Joyce Meyer: The Anti-Lent

Before we get too far into our Lenten journey, I wish to draw your attention to something which runs completely and totally contrary to the spirit of what we are focusing on during the coming weeks.

Not too long ago, Joyce Meyer opened up about the loss of her brother.  He was a Marine Corps veteran who became addicted to drugs and saw his life spiral downhill through a series of bad choices and poor circumstances to a tragic death.  After having been missing for thirty days, he was found dead in an abandoned building.  He left behind only a few personal effects.

So how did Joyce Meyer respond to this?  She went to a conference of prominent church leaders and used his tragic story to draw a contrast between herself and him, and make a point about a life of self-pity versus a life of diligence and faith.  The kicker:  “My personal effects and his personal effects are sadly different.  What are your personal effects going to be when your time’s up?”

I thought a person’s life did NOT consist in the abundance of his/her possessions.  According to Joyce Meyer, I am wrong.  I will let you draw your own conclusions about this.

Her text was John 5.  In this story, Jesus meets a paralytic lying beside a pool near the temple in Jerusalem.  This pool was frequented by the lame, the blind, and the paralyzed.  It was widely believed that every once in a while, an angel would stir the waters of this pool, and that the first one in after the pool was stirred would be healed of whatever illness they had.  This paralytic had been lying beside the pool for thirty-eight years when he met Jesus.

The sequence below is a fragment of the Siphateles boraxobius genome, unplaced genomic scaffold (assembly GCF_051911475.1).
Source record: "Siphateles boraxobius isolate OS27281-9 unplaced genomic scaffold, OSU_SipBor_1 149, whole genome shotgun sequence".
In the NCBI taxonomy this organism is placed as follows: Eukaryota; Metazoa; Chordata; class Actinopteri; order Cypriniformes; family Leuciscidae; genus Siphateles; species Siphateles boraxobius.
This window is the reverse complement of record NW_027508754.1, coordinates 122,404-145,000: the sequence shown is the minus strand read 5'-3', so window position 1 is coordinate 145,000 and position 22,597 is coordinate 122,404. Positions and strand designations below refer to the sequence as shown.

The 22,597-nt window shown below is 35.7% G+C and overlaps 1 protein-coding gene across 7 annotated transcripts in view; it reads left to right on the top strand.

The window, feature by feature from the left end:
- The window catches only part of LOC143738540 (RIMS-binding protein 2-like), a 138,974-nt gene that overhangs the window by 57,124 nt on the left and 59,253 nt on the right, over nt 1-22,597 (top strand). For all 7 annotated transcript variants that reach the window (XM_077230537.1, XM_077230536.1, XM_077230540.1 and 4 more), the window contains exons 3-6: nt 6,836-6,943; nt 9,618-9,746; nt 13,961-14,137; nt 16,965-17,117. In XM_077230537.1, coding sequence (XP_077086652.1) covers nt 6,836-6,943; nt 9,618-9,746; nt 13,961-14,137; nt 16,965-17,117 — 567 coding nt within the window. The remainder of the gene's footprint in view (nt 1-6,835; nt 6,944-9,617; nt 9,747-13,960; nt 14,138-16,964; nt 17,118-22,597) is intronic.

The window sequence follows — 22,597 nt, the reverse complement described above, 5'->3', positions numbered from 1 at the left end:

She keyed in upon the paralytic’s response to Jesus:  ”I have no one to help me into the pool when the water is stirred.  While I am trying to get in, someone else goes down ahead of me.”  (John 5:7)  She read into this the idea that the paralytic was lazy and filled with self-pity, that he had the capacity to at least wiggle over to the edge of the pool but preferred to stay where he was, wallowing in his self-pity.  She likened this to her brother:  “He just wanted to lay by the pool another year, feel sorry for himself, blame somebody and remain crippled.”

But despite experiencing a difficult childhood which included sexual abuse from her father, Meyer chose a different path.  As mentioned previously, Meyer read into this story the idea that the paralytic had the capacity to at least wiggle himself over to the edge of the pool.  Applying this to her own life:  “I got tired of laying by the pool and I decided to wiggle.”

The application?  As the Christian Post writeup puts it:  “God operates on the seed principle of faith….  No matter how pathetic the attempt is, if we try our best then God will bless us, [Meyer] said.”

There is a classic prosperity gospel script at work here.  First, draw a stark dramatic/emotional contrast that your audience is sure to latch on to, so that they can’t help seeing who the “winners” and the “losers” are.  Then, select a Biblical story or two that backs you up.  Then, depart from the Biblical story to make your own point, exalting the “winners” while slamming the “losers”.  Finally, close it all out by motivating your audience to be like the “winners” by trying harder, doing more, giving more, etc.